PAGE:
Tell us a little about yourself?
Robertson Khataza is a researcher and lecturer at the Lilongwe University of Agriculture and Natural Resources (LUANAR), Malawi. He received his PhD in Agricultural and Resource Economics from the University of Western Australia (UWA), a Master of Science in Development and Resource Economics from the Norwegian University of Life Sciences (NMBU) and Bachelor of Science in Agriculture (Agricultural Economics) from the University of Malawi (Bunda College). Prior to joining academia, Robertson worked as a program evaluation specialist for a number of organizations including Action Against Hunger (AAH), GOAL Malawi, Evangelical Association of Malawi (EAM) and International Institute of Tropical Agriculture (IITA).
What are some of your research interests and why are you passionate about it?
Broadly, some of my interests are on understanding household preferences (decisions) and welfare outcomes in response to the prevailing changes in the socioeconomic landscape both opportunities and challenges. My current research interests include investigating technology adoption, productivity (efficiency) effects of technologies and impact on household welfare and other outcomes. The most recent research that I am leading, an ALL-IN project, focuses on use of ICT applications in agriculture. This project is exciting because the dissemination of almost all information for agricultural extension and marketing services still relies on human extension agents and conventional ICT platforms yet nearly every household owns or has access to mobile phone.
This digital revolution presents an opportunity for agricultural advisory services to be disseminated more quickly and widely therefore complementing in-person extension advisory services.
What are the most interesting research findings from your work so far?
Farmers are excited about digital extension and marketing service. Research findings reveal that farmers prefer to receive text or video containing advisory information via their mobile phones. In addition, farmers are willing to pay about US$4/month for improved service delivery. Over 80% of the interviewed farmers affirmed that they would pay the stated offers.
The findings highlight an important paradigm shift where agricultural advisory services can be deployed through mobile-phone based channels (text, voice, or video) to compliment human extension agents. Currently, the number of farmers being served by one extension worker in Malawi is too high for effective service delivery: 1 extension worker serves up to 2000–3000 farmers within a radius of 30-50km and in areas where the terrain is also difficult to navigate using a bicycle.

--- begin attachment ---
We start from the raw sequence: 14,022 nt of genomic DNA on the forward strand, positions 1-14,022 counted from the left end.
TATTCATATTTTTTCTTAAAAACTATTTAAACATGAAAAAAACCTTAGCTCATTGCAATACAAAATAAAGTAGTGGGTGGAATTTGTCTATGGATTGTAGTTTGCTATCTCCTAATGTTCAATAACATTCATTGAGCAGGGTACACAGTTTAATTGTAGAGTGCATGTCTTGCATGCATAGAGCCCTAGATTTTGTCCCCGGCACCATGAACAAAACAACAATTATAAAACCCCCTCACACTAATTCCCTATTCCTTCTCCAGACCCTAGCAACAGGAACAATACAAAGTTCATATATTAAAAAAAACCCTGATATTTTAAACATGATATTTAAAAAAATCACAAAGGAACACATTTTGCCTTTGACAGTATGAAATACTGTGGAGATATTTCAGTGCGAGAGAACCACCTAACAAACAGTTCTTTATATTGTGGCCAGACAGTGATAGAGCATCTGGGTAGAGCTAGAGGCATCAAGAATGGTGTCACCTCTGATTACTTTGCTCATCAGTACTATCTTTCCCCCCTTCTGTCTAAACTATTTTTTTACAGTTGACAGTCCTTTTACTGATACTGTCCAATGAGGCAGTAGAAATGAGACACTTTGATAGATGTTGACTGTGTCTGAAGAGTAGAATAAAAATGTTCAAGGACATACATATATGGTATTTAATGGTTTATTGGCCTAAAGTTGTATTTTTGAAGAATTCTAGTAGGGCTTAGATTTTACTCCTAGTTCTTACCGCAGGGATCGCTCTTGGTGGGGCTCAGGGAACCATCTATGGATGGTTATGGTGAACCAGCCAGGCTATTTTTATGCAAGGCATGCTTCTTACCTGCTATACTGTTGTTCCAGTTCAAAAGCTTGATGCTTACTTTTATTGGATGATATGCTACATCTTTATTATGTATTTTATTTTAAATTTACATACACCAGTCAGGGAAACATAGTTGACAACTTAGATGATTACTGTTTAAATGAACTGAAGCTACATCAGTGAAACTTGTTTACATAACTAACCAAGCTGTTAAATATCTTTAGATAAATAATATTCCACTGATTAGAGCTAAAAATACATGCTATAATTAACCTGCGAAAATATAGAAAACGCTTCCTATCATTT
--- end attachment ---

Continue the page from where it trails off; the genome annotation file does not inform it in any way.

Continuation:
What are some challenges you face in your industry?
There are two challenges worth highlighting. Firstly, there are no written guidelines on the practice of giving gifts and handouts since many state and non-state agencies operate in the same communities. Some for example, give monetary or material incentives to research participants.
Farmers tend to view those not giving out donations as stingy or dishonest because they suspect that the researchers have kept the “gift”. This perception sometimes affects respondent’s responsiveness in terms of attention given to such researcher’s or research program vis a vis other projects that present “gifts.”
Secondly, the farming communities have been overly researched. To date farmers have provided responses to thousands of researchers (millions of research questions). This has implications on respondent’s cognitive fatigue to take more surveys or a basis for failed expectations. Therefore, new researchers need to understand the context of the research, be alert on the quality of responses and probe inconsistent responses. Otherwise, respondent’s cognitive fatigue and expectations about future interventions could bias the respondent reasoning and the quality of responses they provide.
What is the most promising and /or exciting part of your research work?
I enjoy research work because for every field visit and interaction there is always something new to learn from farmers. The stories from the farmers show a deep understanding and experience of their work and aspirations they have irrespective of the challenges they face.
As researchers, this greatly enriches the story (research context) we tell to the global world.